According to recent studies on the business succession market in Canada, between approximately 30% and 40% of business owners surveyed are expecting to transfer their business internally to other shareholders, management, employees or a family member.
If you are planning to one day sell your business to an internal party, an independent business valuation can be very beneficial for managing value expectations and ultimately facilitating the transfer of the business at a fair and reasonable price.
It is extremely important for all parties involved in an internal transfer to agree on the current fair market value of the business, to ensure a smooth ownership transfer. The current fair market value can be used to set the price for the transaction in situations where the purchaser acquires the departing shareholder’s shares or situations involving share redemptions by the company.
In his best-selling book on protecting family wealth, “Every Family’s Business”, Tom Deans suggests that all business owners should arrange for an updated annual valuation of the business. One of the 12 steps in Tom’s annual checklist for family businesses (referred to as the Wealth Protection Blueprint) states that business owners should:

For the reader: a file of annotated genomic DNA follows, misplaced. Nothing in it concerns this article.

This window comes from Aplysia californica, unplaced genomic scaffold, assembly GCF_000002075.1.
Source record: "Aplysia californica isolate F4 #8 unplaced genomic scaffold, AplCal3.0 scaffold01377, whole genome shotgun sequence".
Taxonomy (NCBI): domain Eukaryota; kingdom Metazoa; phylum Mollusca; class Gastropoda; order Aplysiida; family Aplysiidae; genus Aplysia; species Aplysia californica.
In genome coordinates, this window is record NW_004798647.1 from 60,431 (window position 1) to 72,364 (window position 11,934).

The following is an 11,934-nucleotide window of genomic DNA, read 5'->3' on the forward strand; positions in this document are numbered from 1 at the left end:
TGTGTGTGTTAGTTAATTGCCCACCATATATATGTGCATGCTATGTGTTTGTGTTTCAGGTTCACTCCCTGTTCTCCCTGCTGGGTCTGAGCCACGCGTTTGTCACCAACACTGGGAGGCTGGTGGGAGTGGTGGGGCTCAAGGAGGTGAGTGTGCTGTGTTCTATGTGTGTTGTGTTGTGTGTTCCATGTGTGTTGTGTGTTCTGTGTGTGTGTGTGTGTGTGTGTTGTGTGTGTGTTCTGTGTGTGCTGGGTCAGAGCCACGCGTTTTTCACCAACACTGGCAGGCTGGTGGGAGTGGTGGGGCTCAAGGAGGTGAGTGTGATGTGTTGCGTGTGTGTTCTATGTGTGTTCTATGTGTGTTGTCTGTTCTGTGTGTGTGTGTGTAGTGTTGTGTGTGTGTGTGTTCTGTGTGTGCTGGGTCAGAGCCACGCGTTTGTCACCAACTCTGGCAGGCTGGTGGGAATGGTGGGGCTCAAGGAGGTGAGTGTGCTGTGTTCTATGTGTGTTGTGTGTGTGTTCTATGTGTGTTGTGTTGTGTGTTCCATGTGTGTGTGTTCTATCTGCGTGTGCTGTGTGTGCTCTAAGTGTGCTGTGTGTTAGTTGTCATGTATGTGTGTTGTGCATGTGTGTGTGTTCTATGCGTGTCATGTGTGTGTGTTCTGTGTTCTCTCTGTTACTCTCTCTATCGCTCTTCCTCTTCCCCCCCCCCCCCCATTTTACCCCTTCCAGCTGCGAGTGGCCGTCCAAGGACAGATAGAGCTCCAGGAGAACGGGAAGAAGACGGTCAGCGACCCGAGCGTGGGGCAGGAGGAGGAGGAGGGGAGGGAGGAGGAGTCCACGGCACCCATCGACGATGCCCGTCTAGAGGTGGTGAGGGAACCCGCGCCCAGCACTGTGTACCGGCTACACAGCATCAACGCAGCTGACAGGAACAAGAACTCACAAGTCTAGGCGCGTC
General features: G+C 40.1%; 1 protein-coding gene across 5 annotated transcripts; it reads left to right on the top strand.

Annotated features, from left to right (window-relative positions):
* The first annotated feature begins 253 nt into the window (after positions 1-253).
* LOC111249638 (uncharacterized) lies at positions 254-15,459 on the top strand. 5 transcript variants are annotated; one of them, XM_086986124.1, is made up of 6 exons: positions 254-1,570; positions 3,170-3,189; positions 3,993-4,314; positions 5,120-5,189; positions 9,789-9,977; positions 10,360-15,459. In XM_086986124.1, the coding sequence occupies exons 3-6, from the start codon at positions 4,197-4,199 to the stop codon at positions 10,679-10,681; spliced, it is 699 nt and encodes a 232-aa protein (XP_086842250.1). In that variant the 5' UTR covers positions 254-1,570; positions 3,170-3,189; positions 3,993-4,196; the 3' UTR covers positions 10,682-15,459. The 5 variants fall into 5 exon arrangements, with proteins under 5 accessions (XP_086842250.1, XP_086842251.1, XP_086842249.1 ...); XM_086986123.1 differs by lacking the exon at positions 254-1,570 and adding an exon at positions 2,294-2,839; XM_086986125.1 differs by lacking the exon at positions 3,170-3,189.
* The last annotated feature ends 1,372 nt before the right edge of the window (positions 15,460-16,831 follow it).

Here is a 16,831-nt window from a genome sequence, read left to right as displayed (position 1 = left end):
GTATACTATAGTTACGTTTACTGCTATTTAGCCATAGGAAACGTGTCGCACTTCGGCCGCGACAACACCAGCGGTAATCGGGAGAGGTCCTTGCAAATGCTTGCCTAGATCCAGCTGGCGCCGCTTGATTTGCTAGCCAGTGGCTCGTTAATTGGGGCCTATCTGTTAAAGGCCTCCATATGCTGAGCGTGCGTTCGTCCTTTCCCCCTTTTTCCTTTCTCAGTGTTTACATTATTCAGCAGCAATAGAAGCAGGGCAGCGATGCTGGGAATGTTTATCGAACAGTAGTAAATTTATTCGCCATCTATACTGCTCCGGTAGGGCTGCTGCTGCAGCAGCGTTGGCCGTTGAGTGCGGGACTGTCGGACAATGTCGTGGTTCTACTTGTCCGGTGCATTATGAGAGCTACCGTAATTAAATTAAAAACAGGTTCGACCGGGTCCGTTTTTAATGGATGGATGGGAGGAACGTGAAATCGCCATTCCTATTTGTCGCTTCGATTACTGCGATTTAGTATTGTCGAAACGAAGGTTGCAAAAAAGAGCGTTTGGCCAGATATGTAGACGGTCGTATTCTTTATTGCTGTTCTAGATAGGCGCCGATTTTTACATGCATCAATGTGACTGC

“… arrange for an updated valuation of the business and calculate whether there is appropriate insurance in place to ensure that estate taxes will not impair the ability of the company to function in the event of the owner’s death.”
Tom then discusses the implications of not obtaining a valuation prior to an internal transfer. There can be serious repercussions to the business and to family members if the company is transferred to the next generation for an amount that is less than or greater than the actual fair market value of the business, particularly when the transaction was financed with debt.
An independent business valuation will help set a reasonable price, one that is fair to all parties, to facilitate the transfer of all or a portion of the equity to other shareholders, management, employees or a family member. Having an independent expert business valuator explain the valuation process, approach and assumptions will help ensure that all parties are satisfied that a fair and reasonable deal was struck.
The business valuation can also be used for contingency planning to help protect the business and the business owner’s family in the event of an unplanned involuntary transfer due to death, disability, divorce, distress or disagreement.
If you are considering an internal transfer, contact us at email@example.com or www.vspltd.ca to assist with your business valuation needs.
1. Sources: 2007 RBC Study - Quantitative Study of the Business Succession Market in Canada and CICA/RBC Business Monitor (Q1 2010).